The effectiveness of e-cigarettes as an alternative can be measured by how many people have been able to quit through the use of vaporizers. E-cigarettes as an alternative to smoking has been a large part in the reason for the rise in its popularity. However, many have claimed that e-cigarettes are actually not effective in helping people quit smoking and actually leads more people to start smoking. Stone Hearth News has published an article that touches upon the effectiveness of e-cigarettes by saying,
“Researchers from University College London estimate that use of e-cigarettes produced 16K-22K additional long-term quitters in England in 2014.1 A long-term quitter is someone who has not smoked for at least one year.
The UCL team has been tracking the rapid rise in use of e-cigarettes using monthly national surveys and estimates that in 2014 almost 900,000 smokers used one of these products to try to quit (see “Electronic cigarettes in England – latest trends” (ref STS140122)).
Previous research has found that when used in this way, e-cigarettes increase the chances of success by around 50% compared with using no support or one of the traditional nicotine products such as gum or skin patch bought from a shop.2,3 This raises the long-term success rates from around 5% to around 7½%. The increased success rate amounts to an additional 22K people stopping who would otherwise have continued smoking. Some of these people may have used an e-cigarette instead of one of the more established aids to cessation such as the Stop-Smoking Services. Adjusting for this, the number helped by e-cigarettes may be somewhat lower, at 16K.
Professor Robert West, who led the research team, said “E-cigarettes appear to be helping a significant number of smokers to stop who would not have done otherwise – not as many as some e-cigarette enthusiasts claim, but a substantial number nonetheless.”
Professor West added, “There have been claims by some public health researchers that e-cigarettes undermine quitting if smokers use them just to cut down, and that they act as a gateway into smoking. These claims stem from a misunderstanding of what the evidence can tell us at this stage, but this is clearly something we need to watch carefully.” (article available)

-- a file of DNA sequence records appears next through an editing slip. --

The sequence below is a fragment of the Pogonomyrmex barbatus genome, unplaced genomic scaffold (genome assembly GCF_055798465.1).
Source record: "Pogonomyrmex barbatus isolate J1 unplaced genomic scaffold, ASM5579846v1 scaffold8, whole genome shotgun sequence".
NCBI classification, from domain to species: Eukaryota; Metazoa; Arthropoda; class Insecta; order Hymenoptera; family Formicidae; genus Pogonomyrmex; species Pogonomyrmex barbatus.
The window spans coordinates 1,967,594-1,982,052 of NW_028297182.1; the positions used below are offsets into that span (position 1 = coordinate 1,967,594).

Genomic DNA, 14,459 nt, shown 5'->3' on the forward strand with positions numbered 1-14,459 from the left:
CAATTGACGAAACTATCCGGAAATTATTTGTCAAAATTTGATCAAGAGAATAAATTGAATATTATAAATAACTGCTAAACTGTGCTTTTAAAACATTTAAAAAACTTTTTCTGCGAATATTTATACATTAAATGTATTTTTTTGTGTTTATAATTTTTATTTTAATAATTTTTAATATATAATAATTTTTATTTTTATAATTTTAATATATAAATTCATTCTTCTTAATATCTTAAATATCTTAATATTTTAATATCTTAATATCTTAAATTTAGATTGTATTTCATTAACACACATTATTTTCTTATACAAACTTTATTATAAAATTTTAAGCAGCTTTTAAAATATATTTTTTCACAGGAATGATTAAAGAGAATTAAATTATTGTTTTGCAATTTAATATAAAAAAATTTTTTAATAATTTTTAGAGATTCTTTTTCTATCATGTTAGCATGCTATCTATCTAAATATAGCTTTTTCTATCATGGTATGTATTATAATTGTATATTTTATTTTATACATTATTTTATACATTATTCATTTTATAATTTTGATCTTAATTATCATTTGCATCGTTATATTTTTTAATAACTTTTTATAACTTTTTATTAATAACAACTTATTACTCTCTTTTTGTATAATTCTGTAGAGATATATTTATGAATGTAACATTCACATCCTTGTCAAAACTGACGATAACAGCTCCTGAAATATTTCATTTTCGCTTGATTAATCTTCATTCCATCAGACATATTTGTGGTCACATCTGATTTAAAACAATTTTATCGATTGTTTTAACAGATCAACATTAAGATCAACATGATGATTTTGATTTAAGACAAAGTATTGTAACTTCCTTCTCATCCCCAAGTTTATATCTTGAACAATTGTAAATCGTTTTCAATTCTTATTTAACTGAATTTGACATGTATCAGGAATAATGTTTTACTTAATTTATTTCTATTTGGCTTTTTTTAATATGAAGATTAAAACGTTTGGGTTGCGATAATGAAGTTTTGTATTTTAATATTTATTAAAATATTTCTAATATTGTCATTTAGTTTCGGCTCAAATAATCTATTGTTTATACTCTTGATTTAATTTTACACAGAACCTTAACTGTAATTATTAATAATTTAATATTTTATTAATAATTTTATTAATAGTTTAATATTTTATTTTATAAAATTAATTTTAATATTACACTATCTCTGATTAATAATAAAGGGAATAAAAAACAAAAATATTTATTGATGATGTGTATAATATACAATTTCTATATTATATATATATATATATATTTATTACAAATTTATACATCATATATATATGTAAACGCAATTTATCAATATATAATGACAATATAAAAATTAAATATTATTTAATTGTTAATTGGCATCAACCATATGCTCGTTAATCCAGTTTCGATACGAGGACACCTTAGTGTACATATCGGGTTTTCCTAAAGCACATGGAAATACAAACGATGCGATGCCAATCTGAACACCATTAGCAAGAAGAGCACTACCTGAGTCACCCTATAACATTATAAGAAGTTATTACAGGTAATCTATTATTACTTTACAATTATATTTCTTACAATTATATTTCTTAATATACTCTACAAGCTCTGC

The point that I would like to highlight is that though e-cigarettes may not work for everyone, it is still helping thousands to quit smoking. Researchers are continuously studying e-cigarettes to test whether these devices can be deemed safe or not. Though more research may be needed, information gathered thus far indicates e-cigarettes to be less hazardous compared to smoking. In such a case, those several thousand people in England who were able to quit, are now using a device that could save their lives and also of those around them who are exposed to second hand smoking.
Data points out that e-cigarettes are playing a role in reducing the number of smokers in our society. The majority of people who smoke already know that smoking kills but are unable to quit because they are already addicted. That is probably why e-cigarettes were able to become so popular. Many smokers have been looking for an alternative that could help them quit. Before e-cigarettes, other smoking cessation tools had a relatively low success rate.
However, the dynamics of e-cigarettes are quickly changing as many are working towards regulating and banning these devices. The year 2016 is a crucial year that may determine the future of e-cigarettes in various countries. The question that I really want to ask is, what will happen to those who have been able to quit through the use of e-cigarettes if vaporizers were to be banned?